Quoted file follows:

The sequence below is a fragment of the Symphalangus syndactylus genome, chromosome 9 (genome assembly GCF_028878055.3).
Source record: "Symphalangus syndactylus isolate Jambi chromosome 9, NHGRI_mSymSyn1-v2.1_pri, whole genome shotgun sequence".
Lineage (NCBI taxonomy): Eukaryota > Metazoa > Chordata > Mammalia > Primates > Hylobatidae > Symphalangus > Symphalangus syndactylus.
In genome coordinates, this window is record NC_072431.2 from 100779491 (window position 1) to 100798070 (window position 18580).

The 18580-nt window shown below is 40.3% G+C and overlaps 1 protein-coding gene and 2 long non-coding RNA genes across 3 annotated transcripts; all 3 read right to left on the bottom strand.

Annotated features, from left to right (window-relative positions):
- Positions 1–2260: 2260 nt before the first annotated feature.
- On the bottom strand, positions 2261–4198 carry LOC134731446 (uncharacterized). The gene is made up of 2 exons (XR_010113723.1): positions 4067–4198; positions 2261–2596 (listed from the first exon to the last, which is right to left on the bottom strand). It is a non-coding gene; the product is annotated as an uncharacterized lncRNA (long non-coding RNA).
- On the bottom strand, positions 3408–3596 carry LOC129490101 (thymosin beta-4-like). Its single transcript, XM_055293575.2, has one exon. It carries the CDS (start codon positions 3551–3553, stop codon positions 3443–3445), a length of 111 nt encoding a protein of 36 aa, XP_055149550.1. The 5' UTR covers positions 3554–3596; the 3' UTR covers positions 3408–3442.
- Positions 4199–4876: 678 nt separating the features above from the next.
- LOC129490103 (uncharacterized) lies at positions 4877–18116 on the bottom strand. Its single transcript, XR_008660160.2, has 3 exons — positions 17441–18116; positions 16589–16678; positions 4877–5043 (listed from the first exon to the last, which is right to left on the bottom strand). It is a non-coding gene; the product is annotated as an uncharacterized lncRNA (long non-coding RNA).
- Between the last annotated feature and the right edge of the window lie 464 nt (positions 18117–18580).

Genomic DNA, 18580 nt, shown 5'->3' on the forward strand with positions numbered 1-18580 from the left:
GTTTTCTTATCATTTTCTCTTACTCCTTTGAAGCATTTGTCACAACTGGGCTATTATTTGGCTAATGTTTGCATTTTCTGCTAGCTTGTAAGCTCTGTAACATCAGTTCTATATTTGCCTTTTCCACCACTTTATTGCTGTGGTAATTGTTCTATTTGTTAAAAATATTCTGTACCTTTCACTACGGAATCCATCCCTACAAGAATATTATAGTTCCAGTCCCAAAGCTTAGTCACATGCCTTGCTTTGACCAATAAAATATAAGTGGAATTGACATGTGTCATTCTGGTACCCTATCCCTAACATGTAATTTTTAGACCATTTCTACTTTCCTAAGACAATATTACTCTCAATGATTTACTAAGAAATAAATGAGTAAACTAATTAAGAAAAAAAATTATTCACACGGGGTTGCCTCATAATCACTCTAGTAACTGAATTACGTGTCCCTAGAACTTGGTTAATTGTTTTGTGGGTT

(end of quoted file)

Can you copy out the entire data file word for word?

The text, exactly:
The sequence below is a fragment of the Symphalangus syndactylus genome, chromosome 9 (genome assembly GCF_028878055.3).
Source record: "Symphalangus syndactylus isolate Jambi chromosome 9, NHGRI_mSymSyn1-v2.1_pri, whole genome shotgun sequence".
Lineage (NCBI taxonomy): Eukaryota > Metazoa > Chordata > Mammalia > Primates > Hylobatidae > Symphalangus > Symphalangus syndactylus.
In genome coordinates, this window is record NC_072431.2 from 100779491 (window position 1) to 100798070 (window position 18580).

The 18580-nt window shown below is 40.3% G+C and overlaps 1 protein-coding gene and 2 long non-coding RNA genes across 3 annotated transcripts; all 3 read right to left on the bottom strand.

Annotated features, from left to right (window-relative positions):
- Positions 1–2260: 2260 nt before the first annotated feature.
- On the bottom strand, positions 2261–4198 carry LOC134731446 (uncharacterized). The gene is made up of 2 exons (XR_010113723.1): positions 4067–4198; positions 2261–2596 (listed from the first exon to the last, which is right to left on the bottom strand). It is a non-coding gene; the product is annotated as an uncharacterized lncRNA (long non-coding RNA).
- On the bottom strand, positions 3408–3596 carry LOC129490101 (thymosin beta-4-like). Its single transcript, XM_055293575.2, has one exon. It carries the CDS (start codon positions 3551–3553, stop codon positions 3443–3445), a length of 111 nt encoding a protein of 36 aa, XP_055149550.1. The 5' UTR covers positions 3554–3596; the 3' UTR covers positions 3408–3442.
- Positions 4199–4876: 678 nt separating the features above from the next.
- LOC129490103 (uncharacterized) lies at positions 4877–18116 on the bottom strand. Its single transcript, XR_008660160.2, has 3 exons — positions 17441–18116; positions 16589–16678; positions 4877–5043 (listed from the first exon to the last, which is right to left on the bottom strand). It is a non-coding gene; the product is annotated as an uncharacterized lncRNA (long non-coding RNA).
- Between the last annotated feature and the right edge of the window lie 464 nt (positions 18117–18580).

Genomic DNA, 18580 nt, shown 5'->3' on the forward strand with positions numbered 1-18580 from the left:
GTTTTCTTATCATTTTCTCTTACTCCTTTGAAGCATTTGTCACAACTGGGCTATTATTTGGCTAATGTTTGCATTTTCTGCTAGCTTGTAAGCTCTGTAACATCAGTTCTATATTTGCCTTTTCCACCACTTTATTGCTGTGGTAATTGTTCTATTTGTTAAAAATATTCTGTACCTTTCACTACGGAATCCATCCCTACAAGAATATTATAGTTCCAGTCCCAAAGCTTAGTCACATGCCTTGCTTTGACCAATAAAATATAAGTGGAATTGACATGTGTCATTCTGGTACCCTATCCCTAACATGTAATTTTTAGACCATTTCTACTTTCCTAAGACAATATTACTCTCAATGATTTACTAAGAAATAAATGAGTAAACTAATTAAGAAAAAAAATTATTCACACGGGGTTGCCTCATAATCACTCTAGTAACTGAATTACGTGTCCCTAGAACTTGGTTAATTGTTTTGTGGGTT